One of my former [UNC] teammates, Octavius Barnes, is one of my closest friends. He is an academic advisor at Carolina. He played basketball as well at Carolina. Miss Angela Lee, with Carolina Pros, they host Alumni Weekend at Carolina. We just kind of were talking and it came up. I had actually tried to do something earlier.

I noticed that no former Carolina athletes (football players) come back ever since Mack Brown left. None of the guys from the '90s seemed to come back. I thought it would be a good idea to gather together some of the guys I played with -- the Julius Peppers, the Brian Simmonses, the Greg Ellises, the Chris Keldorfs, Natrone [Means], Willie Parker -- to get together again along with some of the older guys who played in the '60s, '70s, and the '80s and merge along with basketball and just have one big weekend. We can help give exposure to our football program because when you get all of us together that gives us exposure and a chance to interact with some of the college athletes. And hopefully, it can boost the recruiting.

John Bunting doesn't really have a relationship with some of the guys who played in the '90s. The only guys he has a relationship with are the guys that come back, the guys that he coached. It gives everybody a chance to interact and meet one another and enjoy a great weekend. That's how the idea came about.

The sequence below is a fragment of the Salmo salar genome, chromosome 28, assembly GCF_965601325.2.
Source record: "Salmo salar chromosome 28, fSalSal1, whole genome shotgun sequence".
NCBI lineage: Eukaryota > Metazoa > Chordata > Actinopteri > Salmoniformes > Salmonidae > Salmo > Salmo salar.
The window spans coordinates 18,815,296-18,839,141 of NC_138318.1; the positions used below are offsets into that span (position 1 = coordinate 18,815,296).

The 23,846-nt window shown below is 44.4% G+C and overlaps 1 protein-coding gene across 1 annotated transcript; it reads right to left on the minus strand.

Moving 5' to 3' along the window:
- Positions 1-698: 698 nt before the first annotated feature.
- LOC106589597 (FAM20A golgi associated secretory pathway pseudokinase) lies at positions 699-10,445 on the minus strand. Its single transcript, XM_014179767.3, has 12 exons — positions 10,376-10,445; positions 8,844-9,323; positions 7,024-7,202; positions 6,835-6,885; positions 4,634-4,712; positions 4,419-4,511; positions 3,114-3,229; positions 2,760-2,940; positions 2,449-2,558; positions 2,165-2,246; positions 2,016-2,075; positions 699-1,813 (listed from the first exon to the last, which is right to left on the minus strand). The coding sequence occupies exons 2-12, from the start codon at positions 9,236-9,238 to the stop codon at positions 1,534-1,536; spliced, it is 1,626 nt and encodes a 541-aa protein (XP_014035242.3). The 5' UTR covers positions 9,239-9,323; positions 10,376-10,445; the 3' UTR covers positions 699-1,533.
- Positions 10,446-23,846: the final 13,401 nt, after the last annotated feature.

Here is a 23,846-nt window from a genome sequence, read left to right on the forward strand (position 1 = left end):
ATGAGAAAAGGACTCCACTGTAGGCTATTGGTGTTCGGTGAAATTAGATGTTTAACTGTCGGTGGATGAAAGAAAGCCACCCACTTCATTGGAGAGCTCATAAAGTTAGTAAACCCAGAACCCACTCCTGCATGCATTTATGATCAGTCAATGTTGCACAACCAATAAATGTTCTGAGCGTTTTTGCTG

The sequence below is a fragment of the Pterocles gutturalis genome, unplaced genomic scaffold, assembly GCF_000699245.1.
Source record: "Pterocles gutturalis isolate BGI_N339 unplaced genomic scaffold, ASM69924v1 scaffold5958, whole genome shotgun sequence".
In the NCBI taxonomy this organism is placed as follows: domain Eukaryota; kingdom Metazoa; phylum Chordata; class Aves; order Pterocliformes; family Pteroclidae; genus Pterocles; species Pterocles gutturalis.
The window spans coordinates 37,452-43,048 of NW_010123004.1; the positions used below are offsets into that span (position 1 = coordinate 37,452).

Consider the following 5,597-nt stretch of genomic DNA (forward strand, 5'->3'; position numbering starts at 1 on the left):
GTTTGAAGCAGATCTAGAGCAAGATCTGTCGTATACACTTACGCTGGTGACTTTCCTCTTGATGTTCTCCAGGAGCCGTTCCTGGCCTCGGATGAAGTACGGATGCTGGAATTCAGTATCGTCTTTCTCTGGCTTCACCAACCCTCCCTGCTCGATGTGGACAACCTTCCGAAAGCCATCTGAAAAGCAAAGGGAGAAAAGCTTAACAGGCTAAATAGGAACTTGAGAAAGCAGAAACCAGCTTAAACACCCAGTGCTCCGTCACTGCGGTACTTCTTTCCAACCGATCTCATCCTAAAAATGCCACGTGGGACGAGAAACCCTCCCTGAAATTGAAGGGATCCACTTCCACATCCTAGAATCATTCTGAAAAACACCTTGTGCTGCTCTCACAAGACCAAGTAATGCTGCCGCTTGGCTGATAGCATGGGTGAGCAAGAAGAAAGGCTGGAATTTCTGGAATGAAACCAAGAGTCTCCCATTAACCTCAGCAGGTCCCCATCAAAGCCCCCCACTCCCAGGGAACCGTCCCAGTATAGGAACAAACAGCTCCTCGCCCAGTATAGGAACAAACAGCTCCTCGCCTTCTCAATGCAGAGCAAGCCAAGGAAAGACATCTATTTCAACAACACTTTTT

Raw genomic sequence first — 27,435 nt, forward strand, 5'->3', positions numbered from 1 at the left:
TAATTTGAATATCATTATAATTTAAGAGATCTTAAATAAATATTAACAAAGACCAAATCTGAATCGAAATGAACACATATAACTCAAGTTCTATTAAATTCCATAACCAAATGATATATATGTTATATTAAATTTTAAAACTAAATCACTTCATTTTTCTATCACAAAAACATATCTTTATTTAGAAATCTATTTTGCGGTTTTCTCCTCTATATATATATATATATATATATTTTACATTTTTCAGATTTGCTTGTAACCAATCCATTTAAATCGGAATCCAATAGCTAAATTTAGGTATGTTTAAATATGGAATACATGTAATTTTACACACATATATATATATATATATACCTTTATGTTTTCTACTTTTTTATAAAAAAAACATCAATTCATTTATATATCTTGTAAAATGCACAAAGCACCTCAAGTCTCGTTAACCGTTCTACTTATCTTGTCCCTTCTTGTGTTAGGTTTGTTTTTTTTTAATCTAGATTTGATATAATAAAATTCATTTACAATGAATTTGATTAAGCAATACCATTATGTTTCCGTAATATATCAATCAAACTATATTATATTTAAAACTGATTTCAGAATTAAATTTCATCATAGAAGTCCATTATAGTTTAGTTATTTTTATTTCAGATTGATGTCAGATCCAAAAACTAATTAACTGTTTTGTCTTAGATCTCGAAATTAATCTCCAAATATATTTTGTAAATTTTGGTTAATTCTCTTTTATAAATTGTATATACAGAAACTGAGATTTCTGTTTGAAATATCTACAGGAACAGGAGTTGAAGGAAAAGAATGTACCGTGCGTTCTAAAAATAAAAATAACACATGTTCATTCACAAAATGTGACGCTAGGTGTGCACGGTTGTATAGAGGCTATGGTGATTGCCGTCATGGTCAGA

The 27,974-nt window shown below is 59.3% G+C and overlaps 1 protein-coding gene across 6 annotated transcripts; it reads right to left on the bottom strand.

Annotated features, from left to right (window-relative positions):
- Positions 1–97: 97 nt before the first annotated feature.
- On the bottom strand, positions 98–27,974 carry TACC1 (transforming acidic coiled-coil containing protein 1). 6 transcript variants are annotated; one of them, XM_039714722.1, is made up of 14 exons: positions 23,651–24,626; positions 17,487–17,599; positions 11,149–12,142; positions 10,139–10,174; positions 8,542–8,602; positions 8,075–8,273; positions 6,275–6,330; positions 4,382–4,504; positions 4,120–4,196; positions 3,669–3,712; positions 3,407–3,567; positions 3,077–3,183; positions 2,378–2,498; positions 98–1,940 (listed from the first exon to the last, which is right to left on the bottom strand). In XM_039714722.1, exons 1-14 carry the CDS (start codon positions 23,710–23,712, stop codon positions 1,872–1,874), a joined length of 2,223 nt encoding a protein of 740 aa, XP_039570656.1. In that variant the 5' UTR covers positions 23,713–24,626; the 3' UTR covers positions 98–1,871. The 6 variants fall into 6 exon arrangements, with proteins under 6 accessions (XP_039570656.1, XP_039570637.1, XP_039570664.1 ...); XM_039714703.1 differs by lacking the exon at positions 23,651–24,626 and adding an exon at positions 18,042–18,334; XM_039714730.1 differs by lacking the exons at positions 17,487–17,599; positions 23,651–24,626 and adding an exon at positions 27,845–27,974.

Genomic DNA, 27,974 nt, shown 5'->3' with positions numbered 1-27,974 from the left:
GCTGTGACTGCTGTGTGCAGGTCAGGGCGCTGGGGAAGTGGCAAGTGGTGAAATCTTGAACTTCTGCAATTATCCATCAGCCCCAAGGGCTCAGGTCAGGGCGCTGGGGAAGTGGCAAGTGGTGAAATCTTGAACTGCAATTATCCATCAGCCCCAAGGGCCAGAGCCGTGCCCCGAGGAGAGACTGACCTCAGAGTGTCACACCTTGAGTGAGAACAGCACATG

I've got commitments from a lot of former Carolina guys that I played with during the '90s. There is also Marshall Faulk who is committed, DeAngelo Hall from my hometown, Tory Holt. I wanted to get some other guys, some guys I was cool with that I have good relationships with. I wanted to invite them to the weekend and show them Carolina love and let them have a chance to experience what we are going to experience that weekend. I have commitments from my guys, and from this point we are trying to get the field filled up to move forward and have a nice Memorial Day Weekend.

What are your goals for the golf tournament this year and into the future, assuming that you want this to be an annual event?

My goal is to make sure that I get everybody in and make sure everybody has a good time. In the future, I would like for it to [grow], but I told Miss Angela Lee, the director of Carolina Pros, if I tie my name to something I want to make sure that it is done right. I want it to be done first class. [UNC]-Chapel Hill has definitely given me a lot, so if I'm bringing something back to Chapel Hill, it has to be done right and be done first class.